In the book of the Acts of the Apostles, singing is mentioned as one of the practices of the early church. So many folks say they aren’t singers, but they still ‘make a joyful noise’. There are many hymns within the 66 books of Scripture – of course the book of Psalms, but Bible historians believe that several passages in Paul’s letters are the lyrics to hymns of the
new church (for instance, Philippians 2: 6-11).
What are some of your favorite songs to sing in worship? Classical pieces? Ira Sankey and Fanny Crosby evangelical pieces? Contemporary works? Meditative melodies from Iona? Most are written to be sung in groups, and right now we can’t always do that. But we can still sing.
Slow down. Start with some song that brings you comfort or joy. Really pay attention to what you are singing; listen to the words. Perhaps move out of your comfort zone and find other genres to let speak to your heart. Maybe search for them on itunes? Ask other friends for suggestions?
Disciples of Christ are big fans of communion, so much so that we took the symbol of the chalice as our image. For us, the table is always available to everyone. It is not our table; it is the table of the Lord. It is not up to us to decide who gets to be fed and who does not. It is not up to us to try to be worthy enough; we can never be worthy enough but the one who
invites us is worthy enough and that covers the matter.
Some folks say they ‘receive’ communion; some folks say they ‘take’ communion. Some folks call it the ‘Lord’s supper’; some folks call it ‘eucharist’. Words have meaning. But the most important word in communion is the Word Made Flesh – in the gospel we call John, Jesus is called the Word made Flesh, and it is almost beyond human comprehension to understand that. But we have this ritual, this wonderful tangible act, that allows us to physically enact what our souls need to survive: to take the Word made flesh to nurture us.
Slow down. Next time you have a glass or cup in your hand,
remember the Word. Next time you eat a piece of toast or a biscuit,
remember the Word. And say ‘thank you’.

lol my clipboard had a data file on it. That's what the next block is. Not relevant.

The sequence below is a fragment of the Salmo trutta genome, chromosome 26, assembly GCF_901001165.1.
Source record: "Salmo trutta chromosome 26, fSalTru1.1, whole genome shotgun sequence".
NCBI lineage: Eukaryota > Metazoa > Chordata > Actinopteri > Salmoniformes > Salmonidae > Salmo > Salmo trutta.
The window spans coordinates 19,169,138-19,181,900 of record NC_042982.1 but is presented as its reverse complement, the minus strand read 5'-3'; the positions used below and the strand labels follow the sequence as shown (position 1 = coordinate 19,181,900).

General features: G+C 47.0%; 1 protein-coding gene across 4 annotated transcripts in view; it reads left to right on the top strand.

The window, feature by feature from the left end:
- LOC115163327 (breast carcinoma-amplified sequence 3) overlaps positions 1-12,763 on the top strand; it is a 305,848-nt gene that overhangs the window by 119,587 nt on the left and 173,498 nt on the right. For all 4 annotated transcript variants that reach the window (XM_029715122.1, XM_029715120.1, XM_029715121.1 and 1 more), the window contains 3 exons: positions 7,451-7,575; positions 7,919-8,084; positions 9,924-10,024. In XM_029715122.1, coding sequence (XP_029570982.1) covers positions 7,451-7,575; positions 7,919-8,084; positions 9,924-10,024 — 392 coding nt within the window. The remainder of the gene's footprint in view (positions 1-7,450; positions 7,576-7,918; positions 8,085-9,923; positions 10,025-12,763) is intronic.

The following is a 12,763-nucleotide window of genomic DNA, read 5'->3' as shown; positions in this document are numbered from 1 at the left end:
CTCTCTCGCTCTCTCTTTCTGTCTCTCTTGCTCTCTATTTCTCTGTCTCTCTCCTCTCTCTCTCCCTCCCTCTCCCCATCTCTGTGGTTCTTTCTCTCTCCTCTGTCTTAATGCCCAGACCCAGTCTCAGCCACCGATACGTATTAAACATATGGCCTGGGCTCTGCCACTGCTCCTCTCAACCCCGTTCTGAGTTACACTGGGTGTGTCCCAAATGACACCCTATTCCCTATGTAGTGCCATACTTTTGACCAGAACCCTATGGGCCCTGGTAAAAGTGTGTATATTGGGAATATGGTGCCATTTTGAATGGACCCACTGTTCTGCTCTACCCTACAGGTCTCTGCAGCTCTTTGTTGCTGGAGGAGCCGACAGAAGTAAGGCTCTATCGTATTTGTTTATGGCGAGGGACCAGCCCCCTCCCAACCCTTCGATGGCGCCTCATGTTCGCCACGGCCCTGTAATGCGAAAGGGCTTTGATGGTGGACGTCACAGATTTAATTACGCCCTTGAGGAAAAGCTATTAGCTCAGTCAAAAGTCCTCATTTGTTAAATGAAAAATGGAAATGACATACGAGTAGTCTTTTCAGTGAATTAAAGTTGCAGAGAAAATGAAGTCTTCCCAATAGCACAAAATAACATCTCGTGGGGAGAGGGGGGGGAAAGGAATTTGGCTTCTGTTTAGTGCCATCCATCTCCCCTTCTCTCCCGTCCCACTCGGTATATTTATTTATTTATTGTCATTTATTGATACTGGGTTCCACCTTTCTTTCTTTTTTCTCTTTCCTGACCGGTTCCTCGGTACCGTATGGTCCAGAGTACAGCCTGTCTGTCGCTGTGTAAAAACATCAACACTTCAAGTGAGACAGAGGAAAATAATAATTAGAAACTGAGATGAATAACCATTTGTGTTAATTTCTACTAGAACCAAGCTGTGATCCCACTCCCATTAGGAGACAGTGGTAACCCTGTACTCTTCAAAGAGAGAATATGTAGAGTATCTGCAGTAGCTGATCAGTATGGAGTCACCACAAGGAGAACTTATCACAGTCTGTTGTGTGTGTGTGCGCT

One of our tenets as Disciples of Christ is our understanding that we can each read and study the Scripture on our own. Of course, it is always better to read it with the guidance and companionship of the Holy Spirit. And, of course, it is better to actually READ it.
I am not a fan of New Year resolutions; maybe it’s just my personality, but they seem to be a setup for failure though I know others for whom they work. Often around New Year there are plans available everywhere for reading the Bible through in one year or conversely taking an entire year to work through one gospel. There is no one right way, I suppose; there are 66 books and some are easier than others to grasp. But what I would encourage is not so much a plan as intentionally starting.
Slow Down. Read a few chapters of a gospel – perhaps begin with Matthew, since it bridges the testaments; perhaps begin with Mark, since it is the shortest and earliest one written. Let it take as long as it takes. You will know when to move on. The goal is not to check boxes, but to better know the heart of God. We’ll hear more about this when we are back in
corporate worship. And we will be. Here again, it will take as long as it takes.
Do you remember your baptism? Were you sprinkled, or dipped, or immersed? Were you baptized as an infant and later confirmed, or did you practice believer’s baptism? In our denomination we usually celebrate believer’s baptism, but for us the issue isn’t the amount of water as much as the state of the relationship. When receiving a new member into a congregation, I ask ‘are you satisfied with your baptism?’. If the member says they are, that’s good enough for me.
My dear friend is a spiritual director – her name is Susan Brown (mildlymystical.com). She says that believer’s baptism is a visible sign of acknowledging God’s grace consciously. When we were baptized, we recognized something that was already true. For most of us, that included a public profession of faith; we said out loud what we felt in our hearts. On this Tuesday of Holy Week, slow down. Remember what declaring that love and trust felt like. Remember that we responded as an individual to the depth of God’s grace. Be still today, and rest and renew in that grace.
We begin this Holy Week still in a mode of physical distancing. For
many of us, this has been a time of frustration or discomfort. For others, it
has been a time of intense work and fatigue. For still others, it has been an
opportunity to grow and learn.
Today, we spend a little time thinking about prayer. Have you prayed
much this week? God’s shoulders are large and God’s heart is love itself –
so whether you have cried or yelled or been grateful or asked ‘why’ a
hundred times, God has heard and continues to love us.
On this Monday of Holy Week, let us remember the words of Mother
Teresa: God speaks in the silence of our hearts. Listening is the
beginning of prayer. Slow Down. Spend time today in quiet prayer and
meditation. Spend time listening and paying attention to what God is saying
The three best prayers: “Help”. Thanks”. “Wow”. -Anne LaMott